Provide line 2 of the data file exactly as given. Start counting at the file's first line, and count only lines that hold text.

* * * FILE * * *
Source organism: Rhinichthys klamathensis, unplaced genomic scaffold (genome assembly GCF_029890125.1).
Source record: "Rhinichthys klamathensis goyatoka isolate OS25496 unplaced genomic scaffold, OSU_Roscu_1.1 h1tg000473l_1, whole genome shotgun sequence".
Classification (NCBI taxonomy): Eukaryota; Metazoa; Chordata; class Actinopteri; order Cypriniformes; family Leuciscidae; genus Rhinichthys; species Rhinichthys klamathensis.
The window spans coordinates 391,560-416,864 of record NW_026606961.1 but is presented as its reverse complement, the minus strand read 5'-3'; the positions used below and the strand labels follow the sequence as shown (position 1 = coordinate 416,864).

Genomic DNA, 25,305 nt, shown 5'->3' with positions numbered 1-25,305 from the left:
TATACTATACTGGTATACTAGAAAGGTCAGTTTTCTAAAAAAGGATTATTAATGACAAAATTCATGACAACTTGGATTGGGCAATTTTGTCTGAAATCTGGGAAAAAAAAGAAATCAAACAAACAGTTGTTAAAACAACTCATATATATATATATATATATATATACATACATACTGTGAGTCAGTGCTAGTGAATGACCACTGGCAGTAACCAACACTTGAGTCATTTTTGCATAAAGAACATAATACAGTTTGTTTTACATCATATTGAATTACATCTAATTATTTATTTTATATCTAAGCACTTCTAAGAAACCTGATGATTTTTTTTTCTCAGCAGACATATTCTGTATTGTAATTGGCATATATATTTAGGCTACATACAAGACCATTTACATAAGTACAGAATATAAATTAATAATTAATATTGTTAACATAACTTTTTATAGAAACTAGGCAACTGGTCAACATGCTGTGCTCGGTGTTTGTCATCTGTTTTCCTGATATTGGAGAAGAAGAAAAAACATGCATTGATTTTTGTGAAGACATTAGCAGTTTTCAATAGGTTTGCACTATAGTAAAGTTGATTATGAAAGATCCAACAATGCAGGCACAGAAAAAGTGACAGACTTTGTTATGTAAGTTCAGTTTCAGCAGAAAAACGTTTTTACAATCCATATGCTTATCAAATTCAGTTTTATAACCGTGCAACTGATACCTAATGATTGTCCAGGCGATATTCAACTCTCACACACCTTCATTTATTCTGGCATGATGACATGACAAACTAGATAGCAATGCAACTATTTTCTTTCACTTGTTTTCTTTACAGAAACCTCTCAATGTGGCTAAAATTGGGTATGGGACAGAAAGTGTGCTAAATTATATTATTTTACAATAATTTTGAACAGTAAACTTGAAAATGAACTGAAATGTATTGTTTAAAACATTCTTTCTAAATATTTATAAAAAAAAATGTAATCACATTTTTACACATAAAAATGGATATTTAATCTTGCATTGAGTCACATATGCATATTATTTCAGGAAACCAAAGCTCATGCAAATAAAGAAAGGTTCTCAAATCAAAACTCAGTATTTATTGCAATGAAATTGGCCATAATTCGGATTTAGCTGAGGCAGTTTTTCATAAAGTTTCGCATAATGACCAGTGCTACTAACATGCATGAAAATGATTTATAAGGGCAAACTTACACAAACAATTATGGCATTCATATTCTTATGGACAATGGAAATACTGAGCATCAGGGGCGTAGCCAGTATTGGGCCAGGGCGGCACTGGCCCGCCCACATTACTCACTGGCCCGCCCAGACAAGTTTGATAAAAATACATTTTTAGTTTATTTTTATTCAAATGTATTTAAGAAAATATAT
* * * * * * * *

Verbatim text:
Source record: "Rhinichthys klamathensis goyatoka isolate OS25496 unplaced genomic scaffold, OSU_Roscu_1.1 h1tg000473l_1, whole genome shotgun sequence".